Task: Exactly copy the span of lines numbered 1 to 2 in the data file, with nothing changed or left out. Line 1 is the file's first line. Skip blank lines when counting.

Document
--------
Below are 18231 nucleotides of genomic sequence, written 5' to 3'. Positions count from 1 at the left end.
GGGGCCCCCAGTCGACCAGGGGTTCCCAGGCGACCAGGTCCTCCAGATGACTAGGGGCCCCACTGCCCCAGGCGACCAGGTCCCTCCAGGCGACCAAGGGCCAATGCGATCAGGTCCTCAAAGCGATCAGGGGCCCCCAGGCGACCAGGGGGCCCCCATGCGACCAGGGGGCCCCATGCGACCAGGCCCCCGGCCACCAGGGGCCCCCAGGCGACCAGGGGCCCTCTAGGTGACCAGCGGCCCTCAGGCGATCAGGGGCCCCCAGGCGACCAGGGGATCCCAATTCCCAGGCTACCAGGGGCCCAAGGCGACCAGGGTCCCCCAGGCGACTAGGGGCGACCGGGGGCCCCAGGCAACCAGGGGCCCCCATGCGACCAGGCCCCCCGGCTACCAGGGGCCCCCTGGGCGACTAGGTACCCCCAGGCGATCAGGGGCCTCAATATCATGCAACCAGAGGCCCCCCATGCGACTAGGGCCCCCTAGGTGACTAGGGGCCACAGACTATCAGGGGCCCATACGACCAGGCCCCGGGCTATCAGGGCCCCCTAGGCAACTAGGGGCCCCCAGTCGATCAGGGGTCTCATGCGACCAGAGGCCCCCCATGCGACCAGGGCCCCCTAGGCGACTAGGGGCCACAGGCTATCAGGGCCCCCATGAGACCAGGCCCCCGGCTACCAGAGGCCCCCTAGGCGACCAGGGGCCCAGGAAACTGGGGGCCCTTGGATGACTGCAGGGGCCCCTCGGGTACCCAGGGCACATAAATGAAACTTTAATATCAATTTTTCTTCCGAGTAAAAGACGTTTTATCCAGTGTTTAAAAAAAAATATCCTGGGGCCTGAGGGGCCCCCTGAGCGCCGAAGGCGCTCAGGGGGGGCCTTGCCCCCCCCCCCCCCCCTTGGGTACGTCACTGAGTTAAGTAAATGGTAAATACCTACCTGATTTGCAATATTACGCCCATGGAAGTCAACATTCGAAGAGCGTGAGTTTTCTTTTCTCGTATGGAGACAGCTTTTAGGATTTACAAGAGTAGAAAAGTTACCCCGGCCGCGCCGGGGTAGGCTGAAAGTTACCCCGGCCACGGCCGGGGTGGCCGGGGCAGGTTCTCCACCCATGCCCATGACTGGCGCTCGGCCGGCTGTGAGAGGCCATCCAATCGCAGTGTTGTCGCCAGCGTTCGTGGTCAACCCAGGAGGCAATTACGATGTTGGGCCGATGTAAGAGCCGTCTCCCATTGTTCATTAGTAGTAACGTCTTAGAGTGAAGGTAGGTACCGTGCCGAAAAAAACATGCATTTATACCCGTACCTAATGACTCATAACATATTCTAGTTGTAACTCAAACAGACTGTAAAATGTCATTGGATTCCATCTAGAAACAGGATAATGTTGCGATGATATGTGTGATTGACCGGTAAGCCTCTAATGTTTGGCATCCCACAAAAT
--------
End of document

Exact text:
Below are 18231 nucleotides of genomic sequence, written 5' to 3'. Positions count from 1 at the left end.
GGGGCCCCCAGTCGACCAGGGGTTCCCAGGCGACCAGGTCCTCCAGATGACTAGGGGCCCCACTGCCCCAGGCGACCAGGTCCCTCCAGGCGACCAAGGGCCAATGCGATCAGGTCCTCAAAGCGATCAGGGGCCCCCAGGCGACCAGGGGGCCCCCATGCGACCAGGGGGCCCCATGCGACCAGGCCCCCGGCCACCAGGGGCCCCCAGGCGACCAGGGGCCCTCTAGGTGACCAGCGGCCCTCAGGCGATCAGGGGCCCCCAGGCGACCAGGGGATCCCAATTCCCAGGCTACCAGGGGCCCAAGGCGACCAGGGTCCCCCAGGCGACTAGGGGCGACCGGGGGCCCCAGGCAACCAGGGGCCCCCATGCGACCAGGCCCCCCGGCTACCAGGGGCCCCCTGGGCGACTAGGTACCCCCAGGCGATCAGGGGCCTCAATATCATGCAACCAGAGGCCCCCCATGCGACTAGGGCCCCCTAGGTGACTAGGGGCCACAGACTATCAGGGGCCCATACGACCAGGCCCCGGGCTATCAGGGCCCCCTAGGCAACTAGGGGCCCCCAGTCGATCAGGGGTCTCATGCGACCAGAGGCCCCCCATGCGACCAGGGCCCCCTAGGCGACTAGGGGCCACAGGCTATCAGGGCCCCCATGAGACCAGGCCCCCGGCTACCAGAGGCCCCCTAGGCGACCAGGGGCCCAGGAAACTGGGGGCCCTTGGATGACTGCAGGGGCCCCTCGGGTACCCAGGGCACATAAATGAAACTTTAATATCAATTTTTCTTCCGAGTAAAAGACGTTTTATCCAGTGTTTAAAAAAAAATATCCTGGGGCCTGAGGGGCCCCCTGAGCGCCGAAGGCGCTCAGGGGGGGCCTTGCCCCCCCCCCCCCCCCTTGGGTACGTCACTGAGTTAAGTAAATGGTAAATACCTACCTGATTTGCAATATTACGCCCATGGAAGTCAACATTCGAAGAGCGTGAGTTTTCTTTTCTCGTATGGAGACAGCTTTTAGGATTTACAAGAGTAGAAAAGTTACCCCGGCCGCGCCGGGGTAGGCTGAAAGTTACCCCGGCCACGGCCGGGGTGGCCGGGGCAGGTTCTCCACCCATGCCCATGACTGGCGCTCGGCCGGCTGTGAGAGGCCATCCAATCGCAGTGTTGTCGCCAGCGTTCGTGGTCAACCCAGGAGGCAATTACGATGTTGGGCCGATGTAAGAGCCGTCTCCCATTGTTCATTAGTAGTAACGTCTTAGAGTGAAGGTAGGTACCGTGCCGAAAAAAACATGCATTTATACCCGTACCTAATGACTCATAACATATTCTAGTTGTAACTCAAACAGACTGTAAAATGTCATTGGATTCCATCTAGAAACAGGATAATGTTGCGATGATATGTGTGATTGACCGGTAAGCCTCTAATGTTTGGCATCCCACAAAAT